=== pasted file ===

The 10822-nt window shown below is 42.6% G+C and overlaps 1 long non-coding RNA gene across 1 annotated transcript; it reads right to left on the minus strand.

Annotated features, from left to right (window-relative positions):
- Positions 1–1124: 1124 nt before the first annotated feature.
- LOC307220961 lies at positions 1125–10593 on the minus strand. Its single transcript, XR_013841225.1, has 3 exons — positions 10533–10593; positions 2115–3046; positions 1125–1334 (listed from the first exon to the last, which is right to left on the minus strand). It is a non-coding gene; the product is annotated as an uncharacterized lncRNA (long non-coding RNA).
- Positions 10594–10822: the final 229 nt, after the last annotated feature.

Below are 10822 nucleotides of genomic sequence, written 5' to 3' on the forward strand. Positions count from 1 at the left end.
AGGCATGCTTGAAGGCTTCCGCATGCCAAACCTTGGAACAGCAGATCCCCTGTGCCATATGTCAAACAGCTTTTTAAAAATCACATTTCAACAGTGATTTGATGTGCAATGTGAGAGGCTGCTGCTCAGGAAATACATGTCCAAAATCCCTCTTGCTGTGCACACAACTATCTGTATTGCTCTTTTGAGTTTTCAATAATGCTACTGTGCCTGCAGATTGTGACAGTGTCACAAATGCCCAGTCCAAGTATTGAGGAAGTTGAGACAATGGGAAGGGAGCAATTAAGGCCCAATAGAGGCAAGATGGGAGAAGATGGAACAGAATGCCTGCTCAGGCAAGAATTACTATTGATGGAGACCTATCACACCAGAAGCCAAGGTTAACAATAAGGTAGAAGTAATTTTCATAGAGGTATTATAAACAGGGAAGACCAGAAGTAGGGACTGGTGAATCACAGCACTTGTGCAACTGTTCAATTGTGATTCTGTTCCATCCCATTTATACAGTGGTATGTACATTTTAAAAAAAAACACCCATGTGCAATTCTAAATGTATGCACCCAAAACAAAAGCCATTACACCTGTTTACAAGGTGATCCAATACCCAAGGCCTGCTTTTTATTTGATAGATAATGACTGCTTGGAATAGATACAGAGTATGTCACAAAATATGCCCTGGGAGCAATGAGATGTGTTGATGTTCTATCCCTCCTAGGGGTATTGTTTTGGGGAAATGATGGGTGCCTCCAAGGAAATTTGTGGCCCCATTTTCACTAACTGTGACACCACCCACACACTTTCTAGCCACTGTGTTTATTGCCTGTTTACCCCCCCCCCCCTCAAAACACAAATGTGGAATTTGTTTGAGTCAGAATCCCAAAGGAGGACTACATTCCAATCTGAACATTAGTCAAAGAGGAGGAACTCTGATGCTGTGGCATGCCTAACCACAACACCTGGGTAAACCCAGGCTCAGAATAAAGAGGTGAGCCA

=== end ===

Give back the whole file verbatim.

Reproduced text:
The 10822-nt window shown below is 42.6% G+C and overlaps 1 long non-coding RNA gene across 1 annotated transcript; it reads right to left on the minus strand.

Annotated features, from left to right (window-relative positions):
- Positions 1–1124: 1124 nt before the first annotated feature.
- LOC307220961 lies at positions 1125–10593 on the minus strand. Its single transcript, XR_013841225.1, has 3 exons — positions 10533–10593; positions 2115–3046; positions 1125–1334 (listed from the first exon to the last, which is right to left on the minus strand). It is a non-coding gene; the product is annotated as an uncharacterized lncRNA (long non-coding RNA).
- Positions 10594–10822: the final 229 nt, after the last annotated feature.

Below are 10822 nucleotides of genomic sequence, written 5' to 3' on the forward strand. Positions count from 1 at the left end.
AGGCATGCTTGAAGGCTTCCGCATGCCAAACCTTGGAACAGCAGATCCCCTGTGCCATATGTCAAACAGCTTTTTAAAAATCACATTTCAACAGTGATTTGATGTGCAATGTGAGAGGCTGCTGCTCAGGAAATACATGTCCAAAATCCCTCTTGCTGTGCACACAACTATCTGTATTGCTCTTTTGAGTTTTCAATAATGCTACTGTGCCTGCAGATTGTGACAGTGTCACAAATGCCCAGTCCAAGTATTGAGGAAGTTGAGACAATGGGAAGGGAGCAATTAAGGCCCAATAGAGGCAAGATGGGAGAAGATGGAACAGAATGCCTGCTCAGGCAAGAATTACTATTGATGGAGACCTATCACACCAGAAGCCAAGGTTAACAATAAGGTAGAAGTAATTTTCATAGAGGTATTATAAACAGGGAAGACCAGAAGTAGGGACTGGTGAATCACAGCACTTGTGCAACTGTTCAATTGTGATTCTGTTCCATCCCATTTATACAGTGGTATGTACATTTTAAAAAAAAACACCCATGTGCAATTCTAAATGTATGCACCCAAAACAAAAGCCATTACACCTGTTTACAAGGTGATCCAATACCCAAGGCCTGCTTTTTATTTGATAGATAATGACTGCTTGGAATAGATACAGAGTATGTCACAAAATATGCCCTGGGAGCAATGAGATGTGTTGATGTTCTATCCCTCCTAGGGGTATTGTTTTGGGGAAATGATGGGTGCCTCCAAGGAAATTTGTGGCCCCATTTTCACTAACTGTGACACCACCCACACACTTTCTAGCCACTGTGTTTATTGCCTGTTTACCCCCCCCCCCCTCAAAACACAAATGTGGAATTTGTTTGAGTCAGAATCCCAAAGGAGGACTACATTCCAATCTGAACATTAGTCAAAGAGGAGGAACTCTGATGCTGTGGCATGCCTAACCACAACACCTGGGTAAACCCAGGCTCAGAATAAAGAGGTGAGCCA